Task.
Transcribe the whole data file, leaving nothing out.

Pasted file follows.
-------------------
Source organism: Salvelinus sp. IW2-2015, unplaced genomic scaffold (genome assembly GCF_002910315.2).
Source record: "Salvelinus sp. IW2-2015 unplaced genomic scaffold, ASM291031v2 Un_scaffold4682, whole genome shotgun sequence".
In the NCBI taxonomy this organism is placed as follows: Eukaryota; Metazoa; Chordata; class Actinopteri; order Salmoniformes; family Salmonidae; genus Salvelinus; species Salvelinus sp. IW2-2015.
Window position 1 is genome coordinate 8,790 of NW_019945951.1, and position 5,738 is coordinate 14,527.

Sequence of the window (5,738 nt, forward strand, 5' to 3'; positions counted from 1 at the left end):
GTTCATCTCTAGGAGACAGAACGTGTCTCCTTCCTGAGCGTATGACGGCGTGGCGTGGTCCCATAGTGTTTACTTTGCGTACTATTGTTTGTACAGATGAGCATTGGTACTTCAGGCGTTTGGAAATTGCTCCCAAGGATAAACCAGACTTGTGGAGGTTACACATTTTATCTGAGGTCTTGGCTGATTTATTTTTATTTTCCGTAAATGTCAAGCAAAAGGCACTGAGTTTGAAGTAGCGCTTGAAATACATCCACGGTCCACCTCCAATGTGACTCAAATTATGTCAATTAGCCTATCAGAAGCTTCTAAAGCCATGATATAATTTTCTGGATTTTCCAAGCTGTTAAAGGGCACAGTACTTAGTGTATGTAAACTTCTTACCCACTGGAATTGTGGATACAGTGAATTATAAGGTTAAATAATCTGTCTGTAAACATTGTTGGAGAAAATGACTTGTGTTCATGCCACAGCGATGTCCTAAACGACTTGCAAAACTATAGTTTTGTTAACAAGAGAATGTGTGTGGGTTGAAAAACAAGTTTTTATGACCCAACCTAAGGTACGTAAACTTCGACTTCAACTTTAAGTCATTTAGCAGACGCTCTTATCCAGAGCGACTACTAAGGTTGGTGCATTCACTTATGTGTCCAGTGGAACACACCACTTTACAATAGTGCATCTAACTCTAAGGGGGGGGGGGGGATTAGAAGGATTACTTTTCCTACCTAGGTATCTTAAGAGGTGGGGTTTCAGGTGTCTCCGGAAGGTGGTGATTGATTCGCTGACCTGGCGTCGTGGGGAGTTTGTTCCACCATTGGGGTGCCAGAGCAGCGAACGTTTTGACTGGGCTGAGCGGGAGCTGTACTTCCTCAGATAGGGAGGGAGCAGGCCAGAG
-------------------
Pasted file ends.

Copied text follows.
Source organism: Salvelinus sp. IW2-2015, unplaced genomic scaffold (genome assembly GCF_002910315.2).
Source record: "Salvelinus sp. IW2-2015 unplaced genomic scaffold, ASM291031v2 Un_scaffold4682, whole genome shotgun sequence".
In the NCBI taxonomy this organism is placed as follows: Eukaryota; Metazoa; Chordata; class Actinopteri; order Salmoniformes; family Salmonidae; genus Salvelinus; species Salvelinus sp. IW2-2015.
Window position 1 is genome coordinate 8,790 of NW_019945951.1, and position 5,738 is coordinate 14,527.

Sequence of the window (5,738 nt, forward strand, 5' to 3'; positions counted from 1 at the left end):
GTTCATCTCTAGGAGACAGAACGTGTCTCCTTCCTGAGCGTATGACGGCGTGGCGTGGTCCCATAGTGTTTACTTTGCGTACTATTGTTTGTACAGATGAGCATTGGTACTTCAGGCGTTTGGAAATTGCTCCCAAGGATAAACCAGACTTGTGGAGGTTACACATTTTATCTGAGGTCTTGGCTGATTTATTTTTATTTTCCGTAAATGTCAAGCAAAAGGCACTGAGTTTGAAGTAGCGCTTGAAATACATCCACGGTCCACCTCCAATGTGACTCAAATTATGTCAATTAGCCTATCAGAAGCTTCTAAAGCCATGATATAATTTTCTGGATTTTCCAAGCTGTTAAAGGGCACAGTACTTAGTGTATGTAAACTTCTTACCCACTGGAATTGTGGATACAGTGAATTATAAGGTTAAATAATCTGTCTGTAAACATTGTTGGAGAAAATGACTTGTGTTCATGCCACAGCGATGTCCTAAACGACTTGCAAAACTATAGTTTTGTTAACAAGAGAATGTGTGTGGGTTGAAAAACAAGTTTTTATGACCCAACCTAAGGTACGTAAACTTCGACTTCAACTTTAAGTCATTTAGCAGACGCTCTTATCCAGAGCGACTACTAAGGTTGGTGCATTCACTTATGTGTCCAGTGGAACACACCACTTTACAATAGTGCATCTAACTCTAAGGGGGGGGGGGGGATTAGAAGGATTACTTTTCCTACCTAGGTATCTTAAGAGGTGGGGTTTCAGGTGTCTCCGGAAGGTGGTGATTGATTCGCTGACCTGGCGTCGTGGGGAGTTTGTTCCACCATTGGGGTGCCAGAGCAGCGAACGTTTTGACTGGGCTGAGCGGGAGCTGTACTTCCTCAGATAGGGAGGGAGCAGGCCAGAG